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75247 Posts in 13180 Topics by 2633 Members - Latest Member: SammyR. July 26, 2017, 02:40:56 pm
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WinMX World :: Forum  |  Discussion  |  WinMx World News  |  Former NSA Lawyer Asks Google To 'Forget' All Of Techdirt's Posts About Him
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Author Topic: Former NSA Lawyer Asks Google To 'Forget' All Of Techdirt's Posts About Him  (Read 324 times)

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https://www.techdirt.com/articles/20140609/06552627523/former-nsa-lawyer-asks-google-to-forget-all-techdirts-posts-about-him.shtml

this right to be forgotten thing sounds a bit like censorship on one hand, on the other hand, if you're stuck with some practical joke every time someone googles you it might be a good idea.

Quote
Former NSA counsel and surveillance/security state hypeman Stewart Baker has had just about enough of Techdirt making "distorted claims" about his statements for the "purposes of making money." To counter this, he's sent a "right to be forgotten" request to Google stating the following:

    https://www.techdirt.com/blog/?tag=stewart+baker

    Reason this link violates the right to be forgotten:

    This link is inappropriate. It compiles stories making many distorted claims about my political views. Political views are a particularly sensitive form of personal data. The stories are written by men who disagree with me, and they are assembled for the purpose of making money for a website, a purpose that cannot outweigh my interest in controlling the presentation of sensitive data about myself.

Baker's certainly not hoping for Techdirt's posts on him to be de-listed (although I imagine he'd indulge in a chuckle or two if they went down). He's mocking the ridiculousness of the "right to be forgotten" ruling Google is now attempting to comply with. He has submitted other requests as well over such things as outdated photos and "inaccurate" statements as the kickoff to an informal "hack" of a bad law.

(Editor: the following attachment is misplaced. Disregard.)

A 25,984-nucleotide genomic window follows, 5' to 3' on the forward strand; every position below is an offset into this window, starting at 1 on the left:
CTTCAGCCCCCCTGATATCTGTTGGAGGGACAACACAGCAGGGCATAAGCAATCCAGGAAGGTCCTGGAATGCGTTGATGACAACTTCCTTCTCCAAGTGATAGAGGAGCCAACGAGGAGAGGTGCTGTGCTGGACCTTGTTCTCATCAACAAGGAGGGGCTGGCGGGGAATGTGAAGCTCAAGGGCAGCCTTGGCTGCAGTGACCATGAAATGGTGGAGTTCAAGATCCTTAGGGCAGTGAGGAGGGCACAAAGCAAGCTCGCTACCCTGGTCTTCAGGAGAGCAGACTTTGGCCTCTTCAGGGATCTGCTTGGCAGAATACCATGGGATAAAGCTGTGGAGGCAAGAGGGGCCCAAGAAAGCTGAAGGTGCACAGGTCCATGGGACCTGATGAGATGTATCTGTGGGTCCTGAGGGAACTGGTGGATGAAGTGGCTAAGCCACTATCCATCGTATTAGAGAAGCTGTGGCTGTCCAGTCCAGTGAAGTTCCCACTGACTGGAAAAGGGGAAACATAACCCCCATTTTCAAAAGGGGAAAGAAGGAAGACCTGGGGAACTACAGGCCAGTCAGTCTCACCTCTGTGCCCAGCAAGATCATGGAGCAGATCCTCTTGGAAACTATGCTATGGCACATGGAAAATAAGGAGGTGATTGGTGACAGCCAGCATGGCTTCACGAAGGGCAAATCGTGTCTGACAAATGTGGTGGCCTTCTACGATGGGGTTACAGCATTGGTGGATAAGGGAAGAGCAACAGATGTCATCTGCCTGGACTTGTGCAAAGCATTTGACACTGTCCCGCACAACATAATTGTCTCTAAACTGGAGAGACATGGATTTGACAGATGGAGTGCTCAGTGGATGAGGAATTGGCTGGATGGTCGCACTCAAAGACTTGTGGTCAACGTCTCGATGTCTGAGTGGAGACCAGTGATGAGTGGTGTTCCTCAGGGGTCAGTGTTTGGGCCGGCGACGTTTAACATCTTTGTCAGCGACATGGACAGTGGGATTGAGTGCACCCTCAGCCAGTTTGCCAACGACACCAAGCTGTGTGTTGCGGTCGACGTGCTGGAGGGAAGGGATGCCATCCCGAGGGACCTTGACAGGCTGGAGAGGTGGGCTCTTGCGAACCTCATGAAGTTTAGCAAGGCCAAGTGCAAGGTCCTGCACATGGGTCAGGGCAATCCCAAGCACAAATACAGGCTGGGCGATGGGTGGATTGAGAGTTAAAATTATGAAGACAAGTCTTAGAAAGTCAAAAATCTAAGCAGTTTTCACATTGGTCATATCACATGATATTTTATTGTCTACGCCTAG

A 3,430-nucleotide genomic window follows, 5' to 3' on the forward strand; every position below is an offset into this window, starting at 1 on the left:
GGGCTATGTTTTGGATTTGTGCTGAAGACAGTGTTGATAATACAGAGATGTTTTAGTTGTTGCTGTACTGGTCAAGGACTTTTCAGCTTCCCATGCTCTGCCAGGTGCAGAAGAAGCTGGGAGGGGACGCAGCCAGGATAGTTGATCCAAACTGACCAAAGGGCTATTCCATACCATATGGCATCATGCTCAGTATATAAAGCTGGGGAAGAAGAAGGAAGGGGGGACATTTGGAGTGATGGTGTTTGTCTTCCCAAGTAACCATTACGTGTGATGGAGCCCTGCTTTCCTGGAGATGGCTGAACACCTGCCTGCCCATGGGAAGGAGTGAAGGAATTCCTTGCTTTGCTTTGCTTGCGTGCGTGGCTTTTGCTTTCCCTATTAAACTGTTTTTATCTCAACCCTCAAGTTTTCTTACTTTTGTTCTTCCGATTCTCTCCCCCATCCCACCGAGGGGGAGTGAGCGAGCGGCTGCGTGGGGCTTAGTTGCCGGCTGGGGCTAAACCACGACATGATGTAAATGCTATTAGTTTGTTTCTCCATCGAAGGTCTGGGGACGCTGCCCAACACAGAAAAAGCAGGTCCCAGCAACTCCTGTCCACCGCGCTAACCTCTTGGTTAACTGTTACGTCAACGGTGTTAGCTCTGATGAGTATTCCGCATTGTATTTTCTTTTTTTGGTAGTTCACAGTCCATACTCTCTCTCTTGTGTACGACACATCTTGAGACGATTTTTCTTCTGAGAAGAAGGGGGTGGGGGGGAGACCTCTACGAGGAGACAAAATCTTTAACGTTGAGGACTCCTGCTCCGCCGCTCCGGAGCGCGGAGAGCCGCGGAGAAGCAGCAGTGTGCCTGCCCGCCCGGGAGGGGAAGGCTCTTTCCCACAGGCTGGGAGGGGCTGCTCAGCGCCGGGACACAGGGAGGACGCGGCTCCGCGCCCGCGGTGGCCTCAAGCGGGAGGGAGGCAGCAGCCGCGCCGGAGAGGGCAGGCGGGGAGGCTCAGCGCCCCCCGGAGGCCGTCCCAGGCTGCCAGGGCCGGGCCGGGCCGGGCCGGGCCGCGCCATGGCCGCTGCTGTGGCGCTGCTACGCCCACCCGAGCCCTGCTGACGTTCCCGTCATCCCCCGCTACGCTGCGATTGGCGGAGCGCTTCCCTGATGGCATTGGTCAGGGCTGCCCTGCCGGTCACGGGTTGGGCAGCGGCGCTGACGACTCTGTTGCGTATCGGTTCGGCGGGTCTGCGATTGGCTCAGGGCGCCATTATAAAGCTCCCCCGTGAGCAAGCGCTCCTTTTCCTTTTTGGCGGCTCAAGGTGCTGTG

I feel bad for Google, which is stuck trying to administer this preposterous ruling. But that shouldn't prevent us from showing quite concretely how preposterous it is.

    I propose a contest. Let's all ask for takedowns. The person who makes the most outrageous (and successful) takedown request will win a "worst abuse of privacy law" prize, otherwise known as a Privy.

Stewart's takedown request targeting Techdirt is mostly tongue-in-cheek, but it does highlight the sort of abuse that should be expected when government bodies attempt to force the internet to bend to their will. Granting a "right to be forgotten" pretty much ensures that a majority of the requests will be no more legitimate than Baker's.

Multiple advocates for the law have compared it with the infamous DMCA takedown notice, something that has also been routinely abused. But at least the DMCA takedown carries with it the (almost never enforced) charge of perjury for issuing bogus takedowns. The RTBF form simply asks for a copy of the submitter's identification. There's nothing in it to discourage abuse of the system. If you don't like something someone has said about you on the web, just fill out a webform.

While we at Techdirt disagree with most of what Stewart Baker says, at least his position on privacy remains consistent. His "Privys" -- an "award" given to the worst or most hypocritical abuser of privacy laws -- have generally been awarded to worthy recipients, usually people who tend to think these laws exist to save them from their own embarrassments.

Offline GhostShip

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This law has a real world analogue of sorts in that yes its possible to dig up dirt on folks using the good old fashioned library and doing a lot of reading and that it seems it the natural barrier to something being remembered forever by any large cluster of folks, bar a few dictators of course, but when something is online its available pretty much 24/7 for an unknown quantity of years and thus having the natural loss of interest through diffusion of attention focus is not taking place, in the main its likely that only those who are a bit stressed about having something noticeable about themselves going around the web for years on end  who are likely to want to make usage of this procedure , the rest of can then enjoy our 3 minutes of fame for a considerable tad longer  :-D


WinMX World :: Forum  |  Discussion  |  WinMx World News  |  Former NSA Lawyer Asks Google To 'Forget' All Of Techdirt's Posts About Him
 

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